4. Build loyalty.
I’m a Heath Ledger fan. I love the version of “The Four Feathers” that stars him. At the risk of being completely melodramatic, here is the link to the scene that comes up in my head. It’s that line that gets me, “we fight for the man on our left, and we fight for the man on our right.” A startup is a team fighting a battle and your people are your soldiers. Build loyalty by letting them know you’re fighting for them, then they’ll fight for you and for each other.
People have an amazing sense of pride and ownership when they know that they’ve been entrusted and other people are counting on them. Make sure they know that their hard work doesn’t just build a future for them, but also for their friends and co-workers. There can be no lone wolves in a startup.
5. Create a culture that requires and rewards innovation.
I have some perfectionists, and that’s great. But sometimes it takes too much time to get things ‘just right’ and I have to kick people in the pants. Cliché alert: Necessity is indeed the mother of invention. The good thing is that we don’t have the need to manufacture necessity for doing things better, faster and smarter. Working in a bootstrapped startup does that on its own. However, the culture for how to deal with and approach innovation has to be cultivated.
As a small business owner, I swear my title should actually be Problem Solver in Chief. When I was a kid, my dad was a VP at AT&T Wireless. He used to make me do homework in his office. I’ll never forget something I heard his boss tell him: “Never come to me with a problem you don’t already have three solutions to.” I tell everyone that story. Not to stress them out, but to encourage them to think of possible solutions not excuses.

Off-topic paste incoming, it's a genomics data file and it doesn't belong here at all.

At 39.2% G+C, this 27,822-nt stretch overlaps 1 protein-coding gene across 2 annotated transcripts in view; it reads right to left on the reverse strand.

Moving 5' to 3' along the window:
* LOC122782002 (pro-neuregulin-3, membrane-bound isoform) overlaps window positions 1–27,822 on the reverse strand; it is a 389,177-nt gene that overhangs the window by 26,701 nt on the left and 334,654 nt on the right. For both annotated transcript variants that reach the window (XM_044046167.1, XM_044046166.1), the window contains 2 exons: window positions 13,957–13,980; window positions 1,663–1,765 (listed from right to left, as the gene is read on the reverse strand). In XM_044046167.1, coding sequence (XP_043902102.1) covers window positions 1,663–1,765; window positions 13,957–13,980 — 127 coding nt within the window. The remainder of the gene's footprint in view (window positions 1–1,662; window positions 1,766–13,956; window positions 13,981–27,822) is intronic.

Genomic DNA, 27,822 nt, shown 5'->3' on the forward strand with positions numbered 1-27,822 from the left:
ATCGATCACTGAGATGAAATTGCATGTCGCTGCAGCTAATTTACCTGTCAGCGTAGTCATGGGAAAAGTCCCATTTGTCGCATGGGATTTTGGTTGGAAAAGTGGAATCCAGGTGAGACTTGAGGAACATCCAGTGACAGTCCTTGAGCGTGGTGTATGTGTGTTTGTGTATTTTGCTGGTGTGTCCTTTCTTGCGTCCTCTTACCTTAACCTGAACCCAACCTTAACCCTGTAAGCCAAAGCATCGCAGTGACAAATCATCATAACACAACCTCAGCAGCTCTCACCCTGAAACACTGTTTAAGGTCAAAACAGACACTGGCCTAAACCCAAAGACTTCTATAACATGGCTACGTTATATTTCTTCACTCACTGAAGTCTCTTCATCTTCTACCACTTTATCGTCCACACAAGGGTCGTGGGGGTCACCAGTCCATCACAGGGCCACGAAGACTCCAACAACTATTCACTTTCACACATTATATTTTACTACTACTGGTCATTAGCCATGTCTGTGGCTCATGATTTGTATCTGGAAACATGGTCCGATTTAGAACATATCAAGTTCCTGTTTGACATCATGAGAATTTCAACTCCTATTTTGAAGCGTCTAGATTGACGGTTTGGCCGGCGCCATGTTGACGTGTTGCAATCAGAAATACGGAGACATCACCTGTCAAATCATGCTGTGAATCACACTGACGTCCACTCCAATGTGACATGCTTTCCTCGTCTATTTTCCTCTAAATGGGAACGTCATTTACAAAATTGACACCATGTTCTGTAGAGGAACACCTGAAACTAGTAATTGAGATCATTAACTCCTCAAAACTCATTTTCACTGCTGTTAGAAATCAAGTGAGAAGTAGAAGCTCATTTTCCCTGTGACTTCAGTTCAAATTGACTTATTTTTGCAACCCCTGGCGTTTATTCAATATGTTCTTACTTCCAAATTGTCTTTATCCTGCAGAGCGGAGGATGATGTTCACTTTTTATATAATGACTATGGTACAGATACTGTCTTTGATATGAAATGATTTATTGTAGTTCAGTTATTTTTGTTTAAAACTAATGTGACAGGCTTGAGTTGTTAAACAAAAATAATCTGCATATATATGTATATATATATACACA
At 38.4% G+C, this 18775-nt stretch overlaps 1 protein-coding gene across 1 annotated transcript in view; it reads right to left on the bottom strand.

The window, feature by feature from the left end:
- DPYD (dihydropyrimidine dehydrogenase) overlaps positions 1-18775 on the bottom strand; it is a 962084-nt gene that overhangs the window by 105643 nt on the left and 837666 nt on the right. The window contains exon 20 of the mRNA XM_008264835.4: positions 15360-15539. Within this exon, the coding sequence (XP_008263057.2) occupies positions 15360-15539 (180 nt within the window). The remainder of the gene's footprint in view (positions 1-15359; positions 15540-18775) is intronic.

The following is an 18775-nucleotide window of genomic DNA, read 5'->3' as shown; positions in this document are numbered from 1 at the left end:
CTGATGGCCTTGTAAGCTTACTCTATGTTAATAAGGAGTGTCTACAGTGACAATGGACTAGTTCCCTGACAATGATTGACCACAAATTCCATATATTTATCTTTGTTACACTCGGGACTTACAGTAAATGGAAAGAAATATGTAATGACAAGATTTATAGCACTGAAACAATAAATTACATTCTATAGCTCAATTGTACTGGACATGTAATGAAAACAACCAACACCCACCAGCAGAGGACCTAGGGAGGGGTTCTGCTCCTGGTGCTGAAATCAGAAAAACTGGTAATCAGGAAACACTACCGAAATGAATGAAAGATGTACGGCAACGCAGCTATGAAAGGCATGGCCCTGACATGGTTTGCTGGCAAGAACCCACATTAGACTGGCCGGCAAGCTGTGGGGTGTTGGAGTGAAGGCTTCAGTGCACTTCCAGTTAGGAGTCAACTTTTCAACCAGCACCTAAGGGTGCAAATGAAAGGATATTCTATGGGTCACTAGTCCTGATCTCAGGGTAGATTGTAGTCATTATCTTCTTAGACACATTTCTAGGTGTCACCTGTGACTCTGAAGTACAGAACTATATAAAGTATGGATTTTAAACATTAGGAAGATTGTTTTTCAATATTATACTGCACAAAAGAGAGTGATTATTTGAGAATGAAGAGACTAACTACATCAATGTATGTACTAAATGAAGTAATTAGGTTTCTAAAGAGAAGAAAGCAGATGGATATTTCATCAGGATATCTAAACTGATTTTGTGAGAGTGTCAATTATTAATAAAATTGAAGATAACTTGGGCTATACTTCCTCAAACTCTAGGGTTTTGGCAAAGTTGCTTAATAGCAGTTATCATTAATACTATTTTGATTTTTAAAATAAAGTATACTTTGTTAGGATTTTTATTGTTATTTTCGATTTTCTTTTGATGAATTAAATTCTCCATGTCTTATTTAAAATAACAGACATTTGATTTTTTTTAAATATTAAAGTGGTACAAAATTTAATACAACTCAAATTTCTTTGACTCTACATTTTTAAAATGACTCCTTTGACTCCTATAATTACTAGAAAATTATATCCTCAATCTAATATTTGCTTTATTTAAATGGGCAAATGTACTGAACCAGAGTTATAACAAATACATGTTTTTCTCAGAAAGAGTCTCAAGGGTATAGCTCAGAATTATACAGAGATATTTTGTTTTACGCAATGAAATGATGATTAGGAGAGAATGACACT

Sometimes the solution isn’t in solving a problem. Sometimes it involves backing up and going around it. Once my team takes a step back, looks at the problem objectively, and boils any issue down to the real goal, that is where innovation truly comes from.
6. Have fun.
People have to enjoy work. Whatever floats your boat; make sure your team is having a good time, while still being productive. The best way to do this is get to know your employees’ interests, and let them feel free to express those in the office. While for some people (referring to a particular person in my office) like Zelda waaay too much, it’s important to let him show us the latest fan graphic or video he found.
Oh yes, and thou shalt remember beer o’clock and keep it holy.
7. Keep your promises.
At the end of the day, everything is about your integrity. You’re the leader and your ability to lead your employees is entirely reliant upon how much they trust you. Never give anyone a reason to doubt your integrity.
If you promise someone a raise by a certain time, you’d better make sure you follow through. If you promise resources, you’d better deliver on them, otherwise your people will begin to think you’re just full of it. Once people stop trusting their boss, that is when their job becomes just another 9-to-5 they have to tolerate until something better comes along. As a bootstrapped startup, and with the economic upswing, it won’t take long until you start to lose your most valuable players.
Oh, and one last thing. Be nice, no bootstrapped startup can ever succeed when the boss is a jerk to his people. They have to more than just respect you, they have to kind of like you too.
Danny Done is the CEO of Marketeering Group. He founded the company at age 24 in 2011, to serve as digital ambassadors for small business owners. His background is in digital marketing and tech companies, and has worked with hundreds of small, local businesses in Seattle.
Image Credit: http://blog.livehelpnow.net/